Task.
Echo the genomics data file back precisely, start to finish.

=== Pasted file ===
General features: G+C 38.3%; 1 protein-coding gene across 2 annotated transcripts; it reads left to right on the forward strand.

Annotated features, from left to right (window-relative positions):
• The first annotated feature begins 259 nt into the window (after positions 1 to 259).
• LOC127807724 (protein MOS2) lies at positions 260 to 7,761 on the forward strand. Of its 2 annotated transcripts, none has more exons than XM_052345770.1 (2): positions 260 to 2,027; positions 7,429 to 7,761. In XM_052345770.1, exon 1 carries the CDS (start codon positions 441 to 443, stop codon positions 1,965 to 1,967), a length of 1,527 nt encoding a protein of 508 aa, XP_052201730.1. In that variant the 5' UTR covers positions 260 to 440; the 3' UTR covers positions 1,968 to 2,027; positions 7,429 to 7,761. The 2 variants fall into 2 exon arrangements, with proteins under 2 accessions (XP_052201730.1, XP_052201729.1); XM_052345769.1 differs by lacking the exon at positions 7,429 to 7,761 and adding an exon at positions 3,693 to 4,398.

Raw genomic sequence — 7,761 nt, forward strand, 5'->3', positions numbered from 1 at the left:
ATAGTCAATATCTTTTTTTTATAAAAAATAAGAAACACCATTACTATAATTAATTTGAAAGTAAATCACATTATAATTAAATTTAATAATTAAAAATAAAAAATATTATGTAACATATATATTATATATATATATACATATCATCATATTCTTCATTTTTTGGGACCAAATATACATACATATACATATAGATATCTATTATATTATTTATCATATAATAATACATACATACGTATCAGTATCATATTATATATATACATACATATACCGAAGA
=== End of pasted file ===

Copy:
General features: G+C 38.3%; 1 protein-coding gene across 2 annotated transcripts; it reads left to right on the forward strand.

Annotated features, from left to right (window-relative positions):
• The first annotated feature begins 259 nt into the window (after positions 1 to 259).
• LOC127807724 (protein MOS2) lies at positions 260 to 7,761 on the forward strand. Of its 2 annotated transcripts, none has more exons than XM_052345770.1 (2): positions 260 to 2,027; positions 7,429 to 7,761. In XM_052345770.1, exon 1 carries the CDS (start codon positions 441 to 443, stop codon positions 1,965 to 1,967), a length of 1,527 nt encoding a protein of 508 aa, XP_052201730.1. In that variant the 5' UTR covers positions 260 to 440; the 3' UTR covers positions 1,968 to 2,027; positions 7,429 to 7,761. The 2 variants fall into 2 exon arrangements, with proteins under 2 accessions (XP_052201730.1, XP_052201729.1); XM_052345769.1 differs by lacking the exon at positions 7,429 to 7,761 and adding an exon at positions 3,693 to 4,398.

Raw genomic sequence — 7,761 nt, forward strand, 5'->3', positions numbered from 1 at the left:
ATAGTCAATATCTTTTTTTTATAAAAAATAAGAAACACCATTACTATAATTAATTTGAAAGTAAATCACATTATAATTAAATTTAATAATTAAAAATAAAAAATATTATGTAACATATATATTATATATATATATACATATCATCATATTCTTCATTTTTTGGGACCAAATATACATACATATACATATAGATATCTATTATATTATTTATCATATAATAATACATACATACGTATCAGTATCATATTATATATATACATACATATACCGAAGA